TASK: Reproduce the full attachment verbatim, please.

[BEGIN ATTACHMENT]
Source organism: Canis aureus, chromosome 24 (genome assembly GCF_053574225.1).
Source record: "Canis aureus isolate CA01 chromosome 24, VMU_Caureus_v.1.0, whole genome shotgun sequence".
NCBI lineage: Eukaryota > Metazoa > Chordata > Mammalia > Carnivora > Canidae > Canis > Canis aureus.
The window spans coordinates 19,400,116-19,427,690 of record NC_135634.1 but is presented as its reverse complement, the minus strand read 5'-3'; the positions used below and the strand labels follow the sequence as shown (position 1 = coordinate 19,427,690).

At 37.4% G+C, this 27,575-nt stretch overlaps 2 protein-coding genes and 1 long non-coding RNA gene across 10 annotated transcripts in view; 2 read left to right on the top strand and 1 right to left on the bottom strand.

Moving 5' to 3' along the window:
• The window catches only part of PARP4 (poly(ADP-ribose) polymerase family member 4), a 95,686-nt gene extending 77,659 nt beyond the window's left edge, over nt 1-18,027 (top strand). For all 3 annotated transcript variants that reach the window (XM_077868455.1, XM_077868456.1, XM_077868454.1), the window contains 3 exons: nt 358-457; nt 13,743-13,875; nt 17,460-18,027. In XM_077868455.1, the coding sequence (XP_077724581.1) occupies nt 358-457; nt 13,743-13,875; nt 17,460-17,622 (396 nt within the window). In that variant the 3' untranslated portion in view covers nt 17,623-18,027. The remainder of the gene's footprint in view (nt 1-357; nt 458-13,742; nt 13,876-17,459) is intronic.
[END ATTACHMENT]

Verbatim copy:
Source organism: Canis aureus, chromosome 24 (genome assembly GCF_053574225.1).
Source record: "Canis aureus isolate CA01 chromosome 24, VMU_Caureus_v.1.0, whole genome shotgun sequence".
NCBI lineage: Eukaryota > Metazoa > Chordata > Mammalia > Carnivora > Canidae > Canis > Canis aureus.
The window spans coordinates 19,400,116-19,427,690 of record NC_135634.1 but is presented as its reverse complement, the minus strand read 5'-3'; the positions used below and the strand labels follow the sequence as shown (position 1 = coordinate 19,427,690).

At 37.4% G+C, this 27,575-nt stretch overlaps 2 protein-coding genes and 1 long non-coding RNA gene across 10 annotated transcripts in view; 2 read left to right on the top strand and 1 right to left on the bottom strand.

Moving 5' to 3' along the window:
• The window catches only part of PARP4 (poly(ADP-ribose) polymerase family member 4), a 95,686-nt gene extending 77,659 nt beyond the window's left edge, over nt 1-18,027 (top strand). For all 3 annotated transcript variants that reach the window (XM_077868455.1, XM_077868456.1, XM_077868454.1), the window contains 3 exons: nt 358-457; nt 13,743-13,875; nt 17,460-18,027. In XM_077868455.1, the coding sequence (XP_077724581.1) occupies nt 358-457; nt 13,743-13,875; nt 17,460-17,622 (396 nt within the window). In that variant the 3' untranslated portion in view covers nt 17,623-18,027. The remainder of the gene's footprint in view (nt 1-357; nt 458-13,742; nt 13,876-17,459) is intronic.